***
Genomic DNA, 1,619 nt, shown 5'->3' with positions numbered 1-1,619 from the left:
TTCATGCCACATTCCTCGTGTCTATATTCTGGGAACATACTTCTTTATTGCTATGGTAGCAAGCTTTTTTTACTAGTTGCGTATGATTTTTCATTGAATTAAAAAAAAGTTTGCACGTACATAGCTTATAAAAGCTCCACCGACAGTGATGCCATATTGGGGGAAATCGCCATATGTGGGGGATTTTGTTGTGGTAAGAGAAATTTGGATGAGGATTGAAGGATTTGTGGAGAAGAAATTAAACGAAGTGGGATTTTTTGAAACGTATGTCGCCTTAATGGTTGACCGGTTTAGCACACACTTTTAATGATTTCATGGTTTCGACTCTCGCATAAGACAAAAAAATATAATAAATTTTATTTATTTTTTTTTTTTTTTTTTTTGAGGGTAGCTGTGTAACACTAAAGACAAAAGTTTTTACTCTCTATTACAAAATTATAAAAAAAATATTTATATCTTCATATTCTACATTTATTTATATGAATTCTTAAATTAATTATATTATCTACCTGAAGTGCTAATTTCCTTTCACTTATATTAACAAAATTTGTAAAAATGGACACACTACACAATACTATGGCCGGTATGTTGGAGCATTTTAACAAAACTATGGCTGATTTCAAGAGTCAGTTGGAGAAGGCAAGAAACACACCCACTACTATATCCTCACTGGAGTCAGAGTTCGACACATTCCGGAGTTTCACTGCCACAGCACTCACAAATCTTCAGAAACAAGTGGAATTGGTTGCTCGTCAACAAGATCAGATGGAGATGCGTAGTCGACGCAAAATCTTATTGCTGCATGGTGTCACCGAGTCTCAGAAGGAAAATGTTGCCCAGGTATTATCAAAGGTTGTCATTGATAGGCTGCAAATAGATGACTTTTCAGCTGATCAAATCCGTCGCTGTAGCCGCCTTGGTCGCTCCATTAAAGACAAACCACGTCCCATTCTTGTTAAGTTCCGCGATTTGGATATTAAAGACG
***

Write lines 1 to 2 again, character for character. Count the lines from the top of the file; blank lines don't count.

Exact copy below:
Genomic DNA, 1,619 nt, shown 5'->3' with positions numbered 1-1,619 from the left:
TTCATGCCACATTCCTCGTGTCTATATTCTGGGAACATACTTCTTTATTGCTATGGTAGCAAGCTTTTTTTACTAGTTGCGTATGATTTTTCATTGAATTAAAAAAAAGTTTGCACGTACATAGCTTATAAAAGCTCCACCGACAGTGATGCCATATTGGGGGAAATCGCCATATGTGGGGGATTTTGTTGTGGTAAGAGAAATTTGGATGAGGATTGAAGGATTTGTGGAGAAGAAATTAAACGAAGTGGGATTTTTTGAAACGTATGTCGCCTTAATGGTTGACCGGTTTAGCACACACTTTTAATGATTTCATGGTTTCGACTCTCGCATAAGACAAAAAAATATAATAAATTTTATTTATTTTTTTTTTTTTTTTTTTTGAGGGTAGCTGTGTAACACTAAAGACAAAAGTTTTTACTCTCTATTACAAAATTATAAAAAAAATATTTATATCTTCATATTCTACATTTATTTATATGAATTCTTAAATTAATTATATTATCTACCTGAAGTGCTAATTTCCTTTCACTTATATTAACAAAATTTGTAAAAATGGACACACTACACAATACTATGGCCGGTATGTTGGAGCATTTTAACAAAACTATGGCTGATTTCAAGAGTCAGTTGGAGAAGGCAAGAAACACACCCACTACTATATCCTCACTGGAGTCAGAGTTCGACACATTCCGGAGTTTCACTGCCACAGCACTCACAAATCTTCAGAAACAAGTGGAATTGGTTGCTCGTCAACAAGATCAGATGGAGATGCGTAGTCGACGCAAAATCTTATTGCTGCATGGTGTCACCGAGTCTCAGAAGGAAAATGTTGCCCAGGTATTATCAAAGGTTGTCATTGATAGGCTGCAAATAGATGACTTTTCAGCTGATCAAATCCGTCGCTGTAGCCGCCTTGGTCGCTCCATTAAAGACAAACCACGTCCCATTCTTGTTAAGTTCCGCGATTTGGATATTAAAGACG